LOCALICIOUS HAWAIʻI: 2016 EAT LOCAL ART & ESSAY CONTEST WINNERS!

Tuesday, June 7, 2016

We are excited to announce the 2016 Eat Local Art & Essay Contest Winners Aaron Woolpert of Aina Haina Elementary and Camille Quindica of Kapolei Middle School!

This contest is presented by Hawaiʻi Gas and designed to raise awareness in our keiki about Hawaiʻi's locally grown produce, in conjunction with the Localicious Hawaiʻi campaign to raise funds for ag education. 
 

Grades K-3 Winner 
Aaron Woolpert, Grade 1
Aina Haina Elementary, Mrs. Nakasone Class
"My Favorite Local Veggie Dishes!"
"Korean Banchan Yum! Yum!"



Grades 4-6 Winner
Camille Quindica, Grade 6
Kapolei Middle School, Mr. Daryle Mishina
"Hawaiian Lunch:  My Favorite Local Food!"

"What is your favorite local dish?  Is it Chicken Katsu?  Or maybe Spam, eggs and rice?  My favorite local dish is the Hawaiian Plate Lunch.  Laulau, Poi, and Poke.  Just thinking about it makes my mouth water.
Laulau is made from taro leaves or luau leaves with moist pork in the middle.  It is wrapped in ti leaves and steamed until it is ready to eat.  The  taro leaves are grown locally as well as the ti leaves.  The pork is flown in from the mainland because I guess we eat much more than we can grow.
Poi is one of my favorites even though some people don't like it.  I love the taste of poi.  Poi is made from the corm of the taro plant.  Taro is one of the oldest cultivated plants in the world and the Hawaiians brought it over when they first settled Hawaiʻi.  The corm is cooked, then pounded out.  Water is added to the mash and voila!  You have fresh poi ready to eat.  You can find poi in just about every supermarket and it just isn't a Hawaiian plate lunch without it.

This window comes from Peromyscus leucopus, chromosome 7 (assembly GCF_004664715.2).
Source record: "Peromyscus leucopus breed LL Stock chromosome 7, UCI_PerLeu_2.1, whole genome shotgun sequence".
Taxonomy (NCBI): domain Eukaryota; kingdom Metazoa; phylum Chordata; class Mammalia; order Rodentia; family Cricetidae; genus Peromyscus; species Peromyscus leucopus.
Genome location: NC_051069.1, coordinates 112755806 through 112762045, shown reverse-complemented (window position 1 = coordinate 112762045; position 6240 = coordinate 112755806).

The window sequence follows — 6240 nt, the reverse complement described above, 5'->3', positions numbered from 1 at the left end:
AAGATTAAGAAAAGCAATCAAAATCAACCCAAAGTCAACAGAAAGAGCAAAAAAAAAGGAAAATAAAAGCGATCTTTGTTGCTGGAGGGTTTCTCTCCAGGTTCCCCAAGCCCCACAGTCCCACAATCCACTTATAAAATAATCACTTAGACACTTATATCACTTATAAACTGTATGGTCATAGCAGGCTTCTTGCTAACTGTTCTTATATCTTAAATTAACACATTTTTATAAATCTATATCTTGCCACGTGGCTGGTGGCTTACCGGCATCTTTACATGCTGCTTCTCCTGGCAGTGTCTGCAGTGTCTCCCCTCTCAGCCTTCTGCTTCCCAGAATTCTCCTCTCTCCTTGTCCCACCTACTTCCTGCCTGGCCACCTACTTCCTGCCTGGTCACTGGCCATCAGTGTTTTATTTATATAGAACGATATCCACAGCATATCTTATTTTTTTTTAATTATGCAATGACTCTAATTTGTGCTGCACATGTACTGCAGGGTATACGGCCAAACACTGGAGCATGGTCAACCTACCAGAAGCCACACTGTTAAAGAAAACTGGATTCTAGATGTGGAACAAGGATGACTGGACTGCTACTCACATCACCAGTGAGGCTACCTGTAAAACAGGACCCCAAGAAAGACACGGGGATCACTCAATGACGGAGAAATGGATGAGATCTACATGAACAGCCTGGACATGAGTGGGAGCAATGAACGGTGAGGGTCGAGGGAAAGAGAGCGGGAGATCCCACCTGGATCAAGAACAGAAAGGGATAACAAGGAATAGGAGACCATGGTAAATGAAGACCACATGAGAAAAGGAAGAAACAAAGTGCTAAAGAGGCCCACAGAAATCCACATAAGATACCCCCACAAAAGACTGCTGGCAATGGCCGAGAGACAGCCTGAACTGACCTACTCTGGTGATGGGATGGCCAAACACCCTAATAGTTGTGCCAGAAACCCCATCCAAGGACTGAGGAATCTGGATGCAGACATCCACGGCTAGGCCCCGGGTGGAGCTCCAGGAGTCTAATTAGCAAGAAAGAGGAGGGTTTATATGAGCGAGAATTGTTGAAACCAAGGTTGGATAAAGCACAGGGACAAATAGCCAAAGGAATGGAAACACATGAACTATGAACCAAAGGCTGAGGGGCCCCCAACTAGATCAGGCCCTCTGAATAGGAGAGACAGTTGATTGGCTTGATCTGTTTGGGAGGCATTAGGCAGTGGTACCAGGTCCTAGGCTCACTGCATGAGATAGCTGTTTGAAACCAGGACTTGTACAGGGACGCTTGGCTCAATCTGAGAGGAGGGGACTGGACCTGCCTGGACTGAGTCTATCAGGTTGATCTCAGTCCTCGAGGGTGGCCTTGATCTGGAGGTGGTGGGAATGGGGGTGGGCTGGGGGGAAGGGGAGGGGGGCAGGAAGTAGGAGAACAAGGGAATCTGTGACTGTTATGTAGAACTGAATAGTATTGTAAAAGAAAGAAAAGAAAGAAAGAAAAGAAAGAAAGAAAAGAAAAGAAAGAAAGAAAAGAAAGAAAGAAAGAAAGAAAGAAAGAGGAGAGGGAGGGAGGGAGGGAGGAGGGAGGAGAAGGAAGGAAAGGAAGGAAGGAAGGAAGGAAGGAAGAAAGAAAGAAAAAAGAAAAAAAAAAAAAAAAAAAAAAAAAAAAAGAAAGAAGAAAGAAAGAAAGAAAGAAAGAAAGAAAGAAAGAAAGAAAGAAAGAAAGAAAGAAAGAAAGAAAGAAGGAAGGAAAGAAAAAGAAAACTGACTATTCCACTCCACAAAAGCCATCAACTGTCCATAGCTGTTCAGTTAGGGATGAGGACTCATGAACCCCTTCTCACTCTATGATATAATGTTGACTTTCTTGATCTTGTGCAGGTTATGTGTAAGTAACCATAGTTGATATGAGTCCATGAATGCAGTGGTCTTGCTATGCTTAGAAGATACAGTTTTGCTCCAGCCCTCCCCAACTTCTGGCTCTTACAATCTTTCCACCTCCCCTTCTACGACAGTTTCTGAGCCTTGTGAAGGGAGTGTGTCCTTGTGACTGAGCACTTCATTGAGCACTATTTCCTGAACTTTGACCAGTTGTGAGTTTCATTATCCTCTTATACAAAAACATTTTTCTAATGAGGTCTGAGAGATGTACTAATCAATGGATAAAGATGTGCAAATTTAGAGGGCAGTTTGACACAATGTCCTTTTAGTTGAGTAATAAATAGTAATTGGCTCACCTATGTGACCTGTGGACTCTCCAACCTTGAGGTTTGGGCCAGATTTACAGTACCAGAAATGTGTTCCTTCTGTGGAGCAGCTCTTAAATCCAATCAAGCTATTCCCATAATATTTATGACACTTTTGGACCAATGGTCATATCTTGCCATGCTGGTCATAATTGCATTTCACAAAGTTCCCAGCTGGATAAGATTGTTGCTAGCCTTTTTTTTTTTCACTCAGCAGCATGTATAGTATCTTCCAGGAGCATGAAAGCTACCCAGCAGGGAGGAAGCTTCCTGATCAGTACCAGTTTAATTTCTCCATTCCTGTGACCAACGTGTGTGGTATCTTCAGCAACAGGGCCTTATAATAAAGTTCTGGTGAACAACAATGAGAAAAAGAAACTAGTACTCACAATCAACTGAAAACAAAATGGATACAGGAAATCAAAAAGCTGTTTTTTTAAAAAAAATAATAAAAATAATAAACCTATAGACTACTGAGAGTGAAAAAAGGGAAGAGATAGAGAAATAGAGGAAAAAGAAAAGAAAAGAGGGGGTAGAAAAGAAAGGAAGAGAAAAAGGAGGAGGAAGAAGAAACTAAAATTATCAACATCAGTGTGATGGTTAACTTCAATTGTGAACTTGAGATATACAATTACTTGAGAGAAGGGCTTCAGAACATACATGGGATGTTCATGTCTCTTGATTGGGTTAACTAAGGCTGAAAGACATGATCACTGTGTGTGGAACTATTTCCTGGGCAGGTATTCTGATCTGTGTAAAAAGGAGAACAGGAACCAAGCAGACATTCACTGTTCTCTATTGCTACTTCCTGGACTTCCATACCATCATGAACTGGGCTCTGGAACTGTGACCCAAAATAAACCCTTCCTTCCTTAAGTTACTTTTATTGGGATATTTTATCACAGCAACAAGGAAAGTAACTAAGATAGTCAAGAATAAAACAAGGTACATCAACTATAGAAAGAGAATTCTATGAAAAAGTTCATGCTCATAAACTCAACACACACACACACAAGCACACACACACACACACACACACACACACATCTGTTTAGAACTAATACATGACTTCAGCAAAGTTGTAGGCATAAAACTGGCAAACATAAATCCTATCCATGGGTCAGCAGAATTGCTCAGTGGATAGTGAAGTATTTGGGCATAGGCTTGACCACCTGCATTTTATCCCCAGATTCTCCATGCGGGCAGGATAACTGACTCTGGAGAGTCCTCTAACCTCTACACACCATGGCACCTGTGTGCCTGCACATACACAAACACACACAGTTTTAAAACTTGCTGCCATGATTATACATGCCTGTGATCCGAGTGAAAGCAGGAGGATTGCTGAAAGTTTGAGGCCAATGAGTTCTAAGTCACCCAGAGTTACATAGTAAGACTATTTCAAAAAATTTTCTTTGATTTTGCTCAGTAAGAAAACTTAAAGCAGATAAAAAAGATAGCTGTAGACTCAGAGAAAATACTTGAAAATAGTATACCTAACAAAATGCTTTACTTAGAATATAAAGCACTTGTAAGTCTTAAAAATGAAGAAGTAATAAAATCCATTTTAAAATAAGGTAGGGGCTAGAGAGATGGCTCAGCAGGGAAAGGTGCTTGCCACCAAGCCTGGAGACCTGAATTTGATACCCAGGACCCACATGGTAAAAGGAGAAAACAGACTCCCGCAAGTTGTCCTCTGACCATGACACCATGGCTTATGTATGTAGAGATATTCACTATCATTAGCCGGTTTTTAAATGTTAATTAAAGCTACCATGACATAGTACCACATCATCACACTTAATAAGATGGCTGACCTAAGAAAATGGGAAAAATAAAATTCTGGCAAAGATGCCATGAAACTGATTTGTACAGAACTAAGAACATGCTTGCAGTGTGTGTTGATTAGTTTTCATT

Poke is made from tuna or ahi which is caught locally in Hawaiian waters.  The fish are brought to the auction and restaurants and markets buy them.  They look for the deep red color found in the tail.  Once the fish is bought, it is filleted and cut into cubes.  Soy sauce, sesame seed oil, seaweed, and whatever else you like is mixed with the fish to create the poke.  Just thinking about it makes me hungry.  I can't think of any other locally grown dish that can beat a Hawaiian plate lunch, can you?"

To learn more about Localicious Hawaiʻi and restaurants that support our local agriculture, visit www.LocaliciousHawaii.com